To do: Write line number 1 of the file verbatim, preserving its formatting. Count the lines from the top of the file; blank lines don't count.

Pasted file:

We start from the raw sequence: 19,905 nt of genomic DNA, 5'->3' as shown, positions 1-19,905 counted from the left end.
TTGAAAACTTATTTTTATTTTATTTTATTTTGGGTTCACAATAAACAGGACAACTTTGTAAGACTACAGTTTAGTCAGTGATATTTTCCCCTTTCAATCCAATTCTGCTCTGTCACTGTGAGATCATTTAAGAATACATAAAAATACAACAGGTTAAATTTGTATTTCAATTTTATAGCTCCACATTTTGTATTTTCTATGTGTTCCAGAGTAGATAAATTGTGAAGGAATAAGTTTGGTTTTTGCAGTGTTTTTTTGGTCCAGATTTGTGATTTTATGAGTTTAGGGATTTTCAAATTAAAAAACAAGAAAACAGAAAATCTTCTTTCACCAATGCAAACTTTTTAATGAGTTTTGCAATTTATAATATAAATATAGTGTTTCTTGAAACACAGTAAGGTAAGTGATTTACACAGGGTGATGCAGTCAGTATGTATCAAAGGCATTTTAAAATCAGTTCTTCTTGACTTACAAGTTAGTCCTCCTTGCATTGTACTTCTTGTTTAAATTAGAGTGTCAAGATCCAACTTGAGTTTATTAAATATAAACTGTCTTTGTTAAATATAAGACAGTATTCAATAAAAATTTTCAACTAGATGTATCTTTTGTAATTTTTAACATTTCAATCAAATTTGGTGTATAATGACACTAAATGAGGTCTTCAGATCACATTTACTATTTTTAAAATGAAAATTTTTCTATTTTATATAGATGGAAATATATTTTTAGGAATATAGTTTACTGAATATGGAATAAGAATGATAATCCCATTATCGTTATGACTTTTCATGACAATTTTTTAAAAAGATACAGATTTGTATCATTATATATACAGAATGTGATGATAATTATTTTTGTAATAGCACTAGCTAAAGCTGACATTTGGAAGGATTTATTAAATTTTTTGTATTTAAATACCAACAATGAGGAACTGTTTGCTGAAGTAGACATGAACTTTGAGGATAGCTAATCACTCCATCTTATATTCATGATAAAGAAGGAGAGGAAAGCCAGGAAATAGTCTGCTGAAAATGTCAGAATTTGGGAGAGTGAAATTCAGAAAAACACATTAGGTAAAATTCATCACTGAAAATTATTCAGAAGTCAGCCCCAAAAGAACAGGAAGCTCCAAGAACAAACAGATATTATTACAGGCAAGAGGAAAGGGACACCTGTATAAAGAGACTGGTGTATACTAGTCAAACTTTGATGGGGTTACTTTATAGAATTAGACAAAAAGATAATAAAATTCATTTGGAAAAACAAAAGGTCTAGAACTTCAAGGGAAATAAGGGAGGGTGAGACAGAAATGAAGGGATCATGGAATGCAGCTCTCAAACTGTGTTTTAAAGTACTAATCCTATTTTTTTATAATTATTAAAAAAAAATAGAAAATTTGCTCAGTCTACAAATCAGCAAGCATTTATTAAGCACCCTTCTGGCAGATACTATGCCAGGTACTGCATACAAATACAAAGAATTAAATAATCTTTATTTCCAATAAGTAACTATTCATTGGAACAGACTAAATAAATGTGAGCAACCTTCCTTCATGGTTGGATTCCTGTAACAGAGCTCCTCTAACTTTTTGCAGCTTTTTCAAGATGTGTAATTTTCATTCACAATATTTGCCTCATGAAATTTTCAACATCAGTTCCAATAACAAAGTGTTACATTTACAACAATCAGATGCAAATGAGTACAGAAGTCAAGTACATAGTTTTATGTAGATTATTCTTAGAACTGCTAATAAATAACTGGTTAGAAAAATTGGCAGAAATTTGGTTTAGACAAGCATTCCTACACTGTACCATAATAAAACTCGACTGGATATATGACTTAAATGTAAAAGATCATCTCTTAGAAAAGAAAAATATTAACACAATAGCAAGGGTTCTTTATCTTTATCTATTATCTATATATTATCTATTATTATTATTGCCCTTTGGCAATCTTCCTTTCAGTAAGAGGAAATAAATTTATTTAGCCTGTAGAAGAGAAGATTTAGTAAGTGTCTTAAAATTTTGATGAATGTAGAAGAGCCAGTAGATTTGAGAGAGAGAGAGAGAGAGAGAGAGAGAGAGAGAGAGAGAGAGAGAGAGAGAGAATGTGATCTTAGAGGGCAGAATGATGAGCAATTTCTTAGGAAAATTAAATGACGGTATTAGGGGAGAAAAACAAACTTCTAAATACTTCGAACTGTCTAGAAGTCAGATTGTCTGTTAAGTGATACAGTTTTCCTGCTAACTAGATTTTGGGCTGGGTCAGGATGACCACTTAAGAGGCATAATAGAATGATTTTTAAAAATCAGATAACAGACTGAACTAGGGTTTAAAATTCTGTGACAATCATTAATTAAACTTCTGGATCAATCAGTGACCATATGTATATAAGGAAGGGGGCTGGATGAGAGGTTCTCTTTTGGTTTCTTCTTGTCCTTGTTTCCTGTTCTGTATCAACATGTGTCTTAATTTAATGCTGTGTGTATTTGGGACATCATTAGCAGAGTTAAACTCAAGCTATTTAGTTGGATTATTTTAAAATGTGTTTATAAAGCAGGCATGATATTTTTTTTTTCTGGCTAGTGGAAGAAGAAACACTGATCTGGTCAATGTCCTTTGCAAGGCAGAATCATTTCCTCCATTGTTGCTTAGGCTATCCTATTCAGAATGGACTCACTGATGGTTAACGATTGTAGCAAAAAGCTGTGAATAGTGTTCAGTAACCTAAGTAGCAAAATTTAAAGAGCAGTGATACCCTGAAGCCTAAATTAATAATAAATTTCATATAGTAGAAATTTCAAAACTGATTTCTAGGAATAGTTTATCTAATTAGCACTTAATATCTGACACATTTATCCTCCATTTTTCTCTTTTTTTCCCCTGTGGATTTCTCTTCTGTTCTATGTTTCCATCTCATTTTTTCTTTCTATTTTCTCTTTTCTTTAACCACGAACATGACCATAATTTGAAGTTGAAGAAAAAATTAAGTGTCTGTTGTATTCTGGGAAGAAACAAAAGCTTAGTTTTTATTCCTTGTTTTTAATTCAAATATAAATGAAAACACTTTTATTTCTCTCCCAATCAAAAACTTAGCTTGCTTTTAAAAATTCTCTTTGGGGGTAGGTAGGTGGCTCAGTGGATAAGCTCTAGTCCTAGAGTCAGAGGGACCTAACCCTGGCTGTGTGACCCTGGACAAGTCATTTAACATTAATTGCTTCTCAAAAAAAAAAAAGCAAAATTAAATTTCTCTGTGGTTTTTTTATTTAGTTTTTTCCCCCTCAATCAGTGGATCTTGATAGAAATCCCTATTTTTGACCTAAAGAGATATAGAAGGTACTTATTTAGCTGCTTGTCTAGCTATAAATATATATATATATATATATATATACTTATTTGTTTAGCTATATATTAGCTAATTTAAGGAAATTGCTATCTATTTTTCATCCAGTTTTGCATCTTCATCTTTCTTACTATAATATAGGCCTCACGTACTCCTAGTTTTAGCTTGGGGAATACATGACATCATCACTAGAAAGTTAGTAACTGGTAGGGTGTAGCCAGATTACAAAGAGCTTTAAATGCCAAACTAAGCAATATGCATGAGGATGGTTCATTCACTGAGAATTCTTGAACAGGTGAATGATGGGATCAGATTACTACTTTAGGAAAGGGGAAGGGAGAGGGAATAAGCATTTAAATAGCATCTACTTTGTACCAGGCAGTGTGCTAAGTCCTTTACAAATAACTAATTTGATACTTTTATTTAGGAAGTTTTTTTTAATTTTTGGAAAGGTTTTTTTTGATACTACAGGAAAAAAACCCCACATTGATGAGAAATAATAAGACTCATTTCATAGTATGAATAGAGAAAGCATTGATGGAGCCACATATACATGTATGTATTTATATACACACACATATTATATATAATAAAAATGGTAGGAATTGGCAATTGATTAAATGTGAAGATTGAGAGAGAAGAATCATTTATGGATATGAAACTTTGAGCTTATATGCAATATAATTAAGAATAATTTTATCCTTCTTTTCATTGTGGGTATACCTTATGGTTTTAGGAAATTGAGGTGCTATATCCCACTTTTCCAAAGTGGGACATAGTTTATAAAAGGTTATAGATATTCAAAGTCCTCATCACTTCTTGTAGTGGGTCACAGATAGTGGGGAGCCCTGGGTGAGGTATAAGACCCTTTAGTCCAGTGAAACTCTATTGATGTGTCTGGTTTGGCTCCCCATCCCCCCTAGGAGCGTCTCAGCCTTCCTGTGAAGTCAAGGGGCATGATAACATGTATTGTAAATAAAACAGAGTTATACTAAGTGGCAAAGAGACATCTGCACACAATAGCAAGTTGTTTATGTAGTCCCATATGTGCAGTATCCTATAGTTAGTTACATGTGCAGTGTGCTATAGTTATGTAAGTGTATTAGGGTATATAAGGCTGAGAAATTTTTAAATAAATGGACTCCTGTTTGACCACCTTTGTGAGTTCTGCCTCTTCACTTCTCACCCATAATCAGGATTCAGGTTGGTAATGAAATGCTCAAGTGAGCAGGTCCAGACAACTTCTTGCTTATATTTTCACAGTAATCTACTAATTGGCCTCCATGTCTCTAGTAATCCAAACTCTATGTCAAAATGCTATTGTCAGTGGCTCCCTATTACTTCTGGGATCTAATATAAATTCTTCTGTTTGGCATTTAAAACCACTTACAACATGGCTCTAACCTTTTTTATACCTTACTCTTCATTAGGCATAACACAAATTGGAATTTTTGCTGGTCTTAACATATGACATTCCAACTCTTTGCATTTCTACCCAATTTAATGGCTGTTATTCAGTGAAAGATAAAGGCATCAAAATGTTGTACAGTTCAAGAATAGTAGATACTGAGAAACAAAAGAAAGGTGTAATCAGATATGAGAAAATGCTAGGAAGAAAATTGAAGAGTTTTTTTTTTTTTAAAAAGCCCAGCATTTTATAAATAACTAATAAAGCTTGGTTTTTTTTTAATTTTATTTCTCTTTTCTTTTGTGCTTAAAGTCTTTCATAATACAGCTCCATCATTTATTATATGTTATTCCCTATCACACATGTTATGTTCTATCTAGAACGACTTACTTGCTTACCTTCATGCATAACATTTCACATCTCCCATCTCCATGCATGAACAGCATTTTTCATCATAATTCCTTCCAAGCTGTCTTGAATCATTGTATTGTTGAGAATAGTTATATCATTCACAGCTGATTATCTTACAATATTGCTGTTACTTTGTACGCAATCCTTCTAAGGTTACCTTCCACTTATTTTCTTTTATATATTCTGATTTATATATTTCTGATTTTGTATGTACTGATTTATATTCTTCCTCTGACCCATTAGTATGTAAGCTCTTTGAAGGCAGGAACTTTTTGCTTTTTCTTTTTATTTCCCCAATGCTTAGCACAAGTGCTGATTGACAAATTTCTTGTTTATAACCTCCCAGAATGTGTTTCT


We start from the raw sequence: 19,905 nt of genomic DNA, 5'->3' as shown, positions 1-19,905 counted from the left end.